molded under the eye of Donna
Harrington-Payne, a Welsh native.
From the first, Harrington-Payne
says, she knew Graf was a born dancer.

"She was very, very light and agile, and
movement for her was extremely natur-
al," she says. "Her limbs went into
positions that many dancers fight to get
to. When you look at a body like that
you think, 'My God, this young lady
would be a marvelous classical
In pursuing ballet, however, Graf
was on a path that too often leads to
heartbreak. It's a profession with
impossibly particular physical require-
ments. Trim and tiny is the norm. Few
male dancers have the size and strength
to support a woman as tall as Graf (5
feet 10 in socks).
Then there is the issue of race. Ballet
is abysmally segregated. African-
American dancers are rare in the major
companies outside the primarily black
Dance Theatre of Harlem. Even
Harrington-Payne knew her student
would have a hard time getting hired by
a classically based company; as she
notes, "Choices are quite limited for
someone of a multiracial background."
Graf, however, was undeterred.
"I never had a race issue with
myself," she says. "I knew my talent
was good enough that it would take me
somewhere. ... I never thought that
race would have too much to do with it.
That might have been my naivete talk-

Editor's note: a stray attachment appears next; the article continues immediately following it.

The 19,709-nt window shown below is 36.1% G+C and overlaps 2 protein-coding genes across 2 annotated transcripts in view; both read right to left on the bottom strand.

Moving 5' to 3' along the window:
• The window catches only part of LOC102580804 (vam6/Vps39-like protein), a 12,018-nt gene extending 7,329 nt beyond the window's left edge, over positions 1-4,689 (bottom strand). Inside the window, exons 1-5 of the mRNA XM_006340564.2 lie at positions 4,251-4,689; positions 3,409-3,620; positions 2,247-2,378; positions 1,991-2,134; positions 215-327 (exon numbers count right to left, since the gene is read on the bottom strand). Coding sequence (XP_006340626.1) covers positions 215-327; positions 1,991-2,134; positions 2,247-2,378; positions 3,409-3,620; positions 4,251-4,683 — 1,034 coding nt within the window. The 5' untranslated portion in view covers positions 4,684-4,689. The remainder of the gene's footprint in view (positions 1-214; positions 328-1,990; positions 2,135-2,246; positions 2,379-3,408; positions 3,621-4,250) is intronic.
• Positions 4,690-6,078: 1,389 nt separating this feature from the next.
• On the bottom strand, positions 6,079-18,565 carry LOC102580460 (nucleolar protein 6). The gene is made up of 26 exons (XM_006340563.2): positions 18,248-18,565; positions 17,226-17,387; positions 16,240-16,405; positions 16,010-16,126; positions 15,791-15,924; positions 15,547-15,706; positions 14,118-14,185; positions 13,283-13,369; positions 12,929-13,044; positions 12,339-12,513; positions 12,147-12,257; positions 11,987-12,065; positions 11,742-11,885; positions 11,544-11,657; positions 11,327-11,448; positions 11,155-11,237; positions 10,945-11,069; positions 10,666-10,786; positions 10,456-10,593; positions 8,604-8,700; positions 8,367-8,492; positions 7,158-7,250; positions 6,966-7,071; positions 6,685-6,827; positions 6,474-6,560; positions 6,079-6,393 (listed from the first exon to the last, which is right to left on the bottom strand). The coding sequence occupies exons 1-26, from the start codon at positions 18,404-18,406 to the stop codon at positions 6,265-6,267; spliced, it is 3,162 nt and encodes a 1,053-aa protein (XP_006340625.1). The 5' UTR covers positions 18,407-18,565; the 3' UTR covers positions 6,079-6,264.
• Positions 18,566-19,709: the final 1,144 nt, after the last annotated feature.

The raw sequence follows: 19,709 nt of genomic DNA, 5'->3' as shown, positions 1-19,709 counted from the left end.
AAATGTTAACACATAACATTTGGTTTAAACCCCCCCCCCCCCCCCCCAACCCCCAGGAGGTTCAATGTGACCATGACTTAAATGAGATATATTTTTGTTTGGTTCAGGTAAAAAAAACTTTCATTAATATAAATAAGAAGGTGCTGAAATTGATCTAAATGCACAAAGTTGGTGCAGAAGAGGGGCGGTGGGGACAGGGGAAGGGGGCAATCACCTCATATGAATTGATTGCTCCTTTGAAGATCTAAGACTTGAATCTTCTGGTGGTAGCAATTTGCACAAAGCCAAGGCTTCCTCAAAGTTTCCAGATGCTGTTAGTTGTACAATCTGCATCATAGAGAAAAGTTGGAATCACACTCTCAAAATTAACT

ing, but I always thought that if I work
hard enough and I'm just as good as the

Mitchell told her he thought she had
promise, but he wanted her to first fin-
ish her senior year at Centennial High
School in Ellicott City.
"That's not really what I was inter-
ested in," Graf says. "I didn't want to
be in school. Miss Donna said there
wasn't anything else she could do for
me. I was ready to be performing. We
said thank you and went'home." -
A few months later, she attended a
DTH master class in Virginia, after
which Mitchell stunned her with the
news that not only did he want to hire
her on the spot but he would also pay
for her to finish her academic studies at
New York's Professional Children's
"I was so ready to leave," Graf says.
"I liked high school. I was a good stu-
dent and got A's and everything. But I
knew I wanted to dance more than any-
It was that readiness, that stalwart self-